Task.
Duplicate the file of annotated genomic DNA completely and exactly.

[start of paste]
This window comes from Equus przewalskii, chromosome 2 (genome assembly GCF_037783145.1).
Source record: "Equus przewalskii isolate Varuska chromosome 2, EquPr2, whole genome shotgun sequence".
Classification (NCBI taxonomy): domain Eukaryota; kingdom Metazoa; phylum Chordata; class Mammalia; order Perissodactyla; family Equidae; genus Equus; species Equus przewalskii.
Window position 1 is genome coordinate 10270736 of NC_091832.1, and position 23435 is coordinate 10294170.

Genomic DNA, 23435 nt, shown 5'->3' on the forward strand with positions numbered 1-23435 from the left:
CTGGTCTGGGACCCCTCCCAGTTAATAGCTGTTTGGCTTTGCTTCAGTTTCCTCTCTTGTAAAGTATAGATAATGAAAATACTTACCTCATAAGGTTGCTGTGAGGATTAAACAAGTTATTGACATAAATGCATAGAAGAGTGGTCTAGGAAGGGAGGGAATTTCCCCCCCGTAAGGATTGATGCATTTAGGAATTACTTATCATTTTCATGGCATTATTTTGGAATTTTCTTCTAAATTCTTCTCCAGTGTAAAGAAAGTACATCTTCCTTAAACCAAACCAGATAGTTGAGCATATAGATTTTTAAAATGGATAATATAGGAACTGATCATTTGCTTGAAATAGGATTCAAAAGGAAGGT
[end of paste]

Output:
This window comes from Equus przewalskii, chromosome 2 (genome assembly GCF_037783145.1).
Source record: "Equus przewalskii isolate Varuska chromosome 2, EquPr2, whole genome shotgun sequence".
Classification (NCBI taxonomy): domain Eukaryota; kingdom Metazoa; phylum Chordata; class Mammalia; order Perissodactyla; family Equidae; genus Equus; species Equus przewalskii.
Window position 1 is genome coordinate 10270736 of NC_091832.1, and position 23435 is coordinate 10294170.

Genomic DNA, 23435 nt, shown 5'->3' on the forward strand with positions numbered 1-23435 from the left:
CTGGTCTGGGACCCCTCCCAGTTAATAGCTGTTTGGCTTTGCTTCAGTTTCCTCTCTTGTAAAGTATAGATAATGAAAATACTTACCTCATAAGGTTGCTGTGAGGATTAAACAAGTTATTGACATAAATGCATAGAAGAGTGGTCTAGGAAGGGAGGGAATTTCCCCCCCGTAAGGATTGATGCATTTAGGAATTACTTATCATTTTCATGGCATTATTTTGGAATTTTCTTCTAAATTCTTCTCCAGTGTAAAGAAAGTACATCTTCCTTAAACCAAACCAGATAGTTGAGCATATAGATTTTTAAAATGGATAATATAGGAACTGATCATTTGCTTGAAATAGGATTCAAAAGGAAGGT